Who knew, but Sigur Ros are actually hugely popular. To those who’ve only sporadically followed their career—perhaps coming up against Ágætis byrjun in smoke-filled college dorms or re-discovering “Starálfur” in that pivotal scene from The Life Aquatic—the band seem like an odd success story. They don’t sing in English. Their songs are often amorphous and subtle, or else build up during a single, long crescendo. Sure, Jónsi Birgisson’s falsetto is raw and beautiful, but is it revelatory? This seems like a silly question to anyone who’s seen the band live. Or even to those who’ve spent afternoons listening and re-listening to the group’s ethereal music through noise-cancelling headphones. The truth is that the Icelandic quartet transcends language and taps right into emotion.
And, after seeing them in Sydney, it’s clear that Sigur Ros have also become expert performers. Fourteen years into their career the touring schedule seems to only have become more intense; this was their third trip to Australia in as many years, and they’ve been just as ubiquitous in Europe and the States. So, what makes an expert performance of Sigur Ros songs? Luckily for the band, the communication of their trademark emotion requires little direct audience interaction. That unease with engaging with fans (at “putting on a show”) was demonstrated in the film Heima, released last year on DVD; and apart from a few words in Icelandic and a “thank you” or two, the band cuts a silent, stoically eccentric presence on stage. But talk is not necessary. Instead, the band relies on its wavering, enveloping compositions, the majority from 2005’s Takk and this year’s Með Suð í Eyrum Við Spilum Endalaust. And vitally, the group displays not an ounce of ironic detachment. Sigur Ros songs walk a dangerous line between strong emotion and melodrama; anything less than the reverent attention the band pays them onstage might cheapen the impact.
Perhaps as a way of countering the horrible, barren atmosphere of the Hordern Pavilion (the place feels like a large warehouse, boxy and temporary, with exposed pipes and makeshift plastic seats around the edge), the group opened with some of its most inviting material, specifically “Svefn-g-englar”, off 1999’s Ágætis byrjun. And here’s where having a roomful of awed fans makes a huge difference to everyone’s experience of the show. Sigur Ros doesn’t play the kind of show where the audience sings along to material before it’s been officially released. (It’s difficult for anyone to sing along to even the band’s most well-recognized singles). But complete silence, as echoing guitars fade down, has its own electricity, and the tinkling sound of a glockenspiel was enough to make that palpable.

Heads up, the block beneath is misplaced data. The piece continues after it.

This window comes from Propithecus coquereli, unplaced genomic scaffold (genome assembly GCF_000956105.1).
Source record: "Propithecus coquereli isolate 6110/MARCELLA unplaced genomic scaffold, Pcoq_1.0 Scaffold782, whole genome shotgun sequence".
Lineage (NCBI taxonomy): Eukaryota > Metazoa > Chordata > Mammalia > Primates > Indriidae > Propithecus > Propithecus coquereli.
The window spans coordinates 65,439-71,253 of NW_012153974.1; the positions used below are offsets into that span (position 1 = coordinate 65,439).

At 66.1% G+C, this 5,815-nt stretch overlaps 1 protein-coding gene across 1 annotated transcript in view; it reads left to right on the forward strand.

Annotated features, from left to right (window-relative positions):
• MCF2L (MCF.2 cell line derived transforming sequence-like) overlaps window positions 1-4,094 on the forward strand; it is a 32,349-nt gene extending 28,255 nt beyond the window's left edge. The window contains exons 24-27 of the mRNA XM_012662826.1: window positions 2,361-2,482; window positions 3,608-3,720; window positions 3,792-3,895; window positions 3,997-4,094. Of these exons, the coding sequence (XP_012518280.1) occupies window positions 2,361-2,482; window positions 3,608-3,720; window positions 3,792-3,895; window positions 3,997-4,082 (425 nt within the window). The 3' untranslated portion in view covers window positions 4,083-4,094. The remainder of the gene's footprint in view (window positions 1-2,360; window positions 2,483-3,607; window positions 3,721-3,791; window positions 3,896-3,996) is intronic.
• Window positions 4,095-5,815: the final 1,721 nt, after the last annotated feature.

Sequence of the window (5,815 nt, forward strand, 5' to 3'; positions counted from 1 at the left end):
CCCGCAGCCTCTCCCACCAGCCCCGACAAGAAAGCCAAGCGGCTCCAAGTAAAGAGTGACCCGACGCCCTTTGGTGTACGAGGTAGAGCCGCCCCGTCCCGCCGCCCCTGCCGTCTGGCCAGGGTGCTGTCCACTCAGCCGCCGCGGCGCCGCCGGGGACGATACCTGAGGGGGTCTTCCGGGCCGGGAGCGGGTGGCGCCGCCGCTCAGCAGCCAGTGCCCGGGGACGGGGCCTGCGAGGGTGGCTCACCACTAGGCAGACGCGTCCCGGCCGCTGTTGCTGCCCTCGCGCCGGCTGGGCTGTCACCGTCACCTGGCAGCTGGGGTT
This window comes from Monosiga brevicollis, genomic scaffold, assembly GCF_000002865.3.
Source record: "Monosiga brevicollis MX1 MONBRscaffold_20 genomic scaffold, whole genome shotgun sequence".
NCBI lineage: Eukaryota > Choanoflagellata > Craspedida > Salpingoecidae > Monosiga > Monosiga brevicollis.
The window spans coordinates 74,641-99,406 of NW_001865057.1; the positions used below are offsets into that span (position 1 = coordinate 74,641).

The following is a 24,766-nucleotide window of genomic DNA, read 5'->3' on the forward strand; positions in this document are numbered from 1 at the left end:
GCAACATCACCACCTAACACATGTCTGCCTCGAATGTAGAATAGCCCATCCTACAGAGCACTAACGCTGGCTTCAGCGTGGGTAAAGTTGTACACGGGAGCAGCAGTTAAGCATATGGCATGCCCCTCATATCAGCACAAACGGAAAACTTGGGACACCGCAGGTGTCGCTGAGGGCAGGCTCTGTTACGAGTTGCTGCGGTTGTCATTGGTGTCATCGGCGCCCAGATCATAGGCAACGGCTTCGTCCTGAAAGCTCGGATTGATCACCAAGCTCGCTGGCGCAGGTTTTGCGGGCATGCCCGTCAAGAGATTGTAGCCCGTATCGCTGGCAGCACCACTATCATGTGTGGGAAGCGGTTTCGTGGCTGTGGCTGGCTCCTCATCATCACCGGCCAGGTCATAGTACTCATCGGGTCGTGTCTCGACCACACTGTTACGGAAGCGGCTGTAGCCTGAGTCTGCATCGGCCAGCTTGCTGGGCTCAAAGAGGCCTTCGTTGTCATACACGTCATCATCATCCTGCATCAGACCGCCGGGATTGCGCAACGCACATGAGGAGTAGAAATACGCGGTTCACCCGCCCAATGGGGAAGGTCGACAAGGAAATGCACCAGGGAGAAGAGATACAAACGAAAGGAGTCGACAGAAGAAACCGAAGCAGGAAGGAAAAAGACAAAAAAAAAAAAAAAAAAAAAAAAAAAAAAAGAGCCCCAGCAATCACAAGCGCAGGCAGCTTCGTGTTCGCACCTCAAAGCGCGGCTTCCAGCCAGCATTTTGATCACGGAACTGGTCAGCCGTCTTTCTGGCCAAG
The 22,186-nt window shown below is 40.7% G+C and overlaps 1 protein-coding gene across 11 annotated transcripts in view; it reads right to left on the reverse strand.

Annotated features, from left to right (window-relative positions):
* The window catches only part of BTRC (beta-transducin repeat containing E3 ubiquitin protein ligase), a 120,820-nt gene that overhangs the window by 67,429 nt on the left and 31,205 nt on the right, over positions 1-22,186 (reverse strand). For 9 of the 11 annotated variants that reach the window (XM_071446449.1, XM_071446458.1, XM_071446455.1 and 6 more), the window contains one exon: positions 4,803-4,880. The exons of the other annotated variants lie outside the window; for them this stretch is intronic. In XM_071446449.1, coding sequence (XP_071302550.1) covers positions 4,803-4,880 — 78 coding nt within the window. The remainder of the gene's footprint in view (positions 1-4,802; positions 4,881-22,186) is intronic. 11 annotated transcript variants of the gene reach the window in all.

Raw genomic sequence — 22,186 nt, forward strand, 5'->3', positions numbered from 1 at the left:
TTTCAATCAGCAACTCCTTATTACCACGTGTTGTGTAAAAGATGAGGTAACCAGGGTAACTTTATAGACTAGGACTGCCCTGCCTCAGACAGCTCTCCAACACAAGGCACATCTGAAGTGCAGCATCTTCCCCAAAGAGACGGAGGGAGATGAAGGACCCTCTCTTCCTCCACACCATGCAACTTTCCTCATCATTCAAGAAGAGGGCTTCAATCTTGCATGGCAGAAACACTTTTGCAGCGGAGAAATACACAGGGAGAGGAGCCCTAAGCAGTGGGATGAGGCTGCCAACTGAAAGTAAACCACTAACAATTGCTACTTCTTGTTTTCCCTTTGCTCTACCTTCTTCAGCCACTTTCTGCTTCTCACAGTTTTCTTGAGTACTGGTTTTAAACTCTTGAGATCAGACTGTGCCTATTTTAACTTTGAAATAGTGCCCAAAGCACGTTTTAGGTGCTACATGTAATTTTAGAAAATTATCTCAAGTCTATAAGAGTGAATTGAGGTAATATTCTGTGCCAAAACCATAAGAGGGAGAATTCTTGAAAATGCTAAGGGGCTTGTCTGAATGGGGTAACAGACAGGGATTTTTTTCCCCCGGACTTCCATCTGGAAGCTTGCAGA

Tonight, Sigur Ros performed six songs off their new album, the majority towards the end of the set (the contemplative “All Alright” serving as the final, second encore). The contrast between this new material and the older, more ambient and enveloping songs was highlighted by the group’s backing band—the Horny Brasstards, a cheeky marching band, which replaced the string quartet Amiina, who provided swirling string accompaniments on past tours. The trumpets, trombones, and accompanying horns emphasized the more straightforward choruses of “Við Spilum Endalaust” and “Inní Mér Syngur Vitleysingur” with glorious fanfares (though you still wonder what “Fljótavík” might sound like if, say, both Amiina and the Horny Brasstards were to join the group for one huge night).
But it’s the experience of hearing these songs live, interspersed with the older material, that allows us to place the new album, Með Suð í Eyrum Við Spilum Endalaust, more comfortably alongside its predecessors. Sure, it’s poppier and more traditional than anything Sigur Ros has done before. But don’t read “Gobbledigook” as a new direction, more as a happy excursion. It’s a poor choice for single, because though it’s catchy and accessible, and it highlights the optimistic turn the group’s taken, it’s not really an accurate indication of what Sigur Ros currently sound like. But as the big finale to their live show, it is overpowering and uplifting. As confetti rains down, behind giant orbs of multi-colored paper lanterns, the band and the brass accompaniment pummelled drums with a purely celebratory energy.
This sort of spectacle suits Sigur Ros’ sound—it is why, for example, their music works so well as the accompaniment to epiphanies, revelations, or climactic scenes of films. And the group relies on the bombast of a crescendo reached—crushing layers of bowed guitar, horns, and drums, with looping falsetto vocals—to emphasize the cathartic emotion of its songs. More surprising is that the jammy middle sections of some of the material from Takk holds the audience just as rapt, and that the eclectic and uplifting new songs, though less well-recognized, when performed live become a coherent foil and a substantial pleasure in their own right. Together, for a portion of this Australian audience—and, you suspect, for this band’s audiences throughout the world—all that came remarkably close to a revelatory.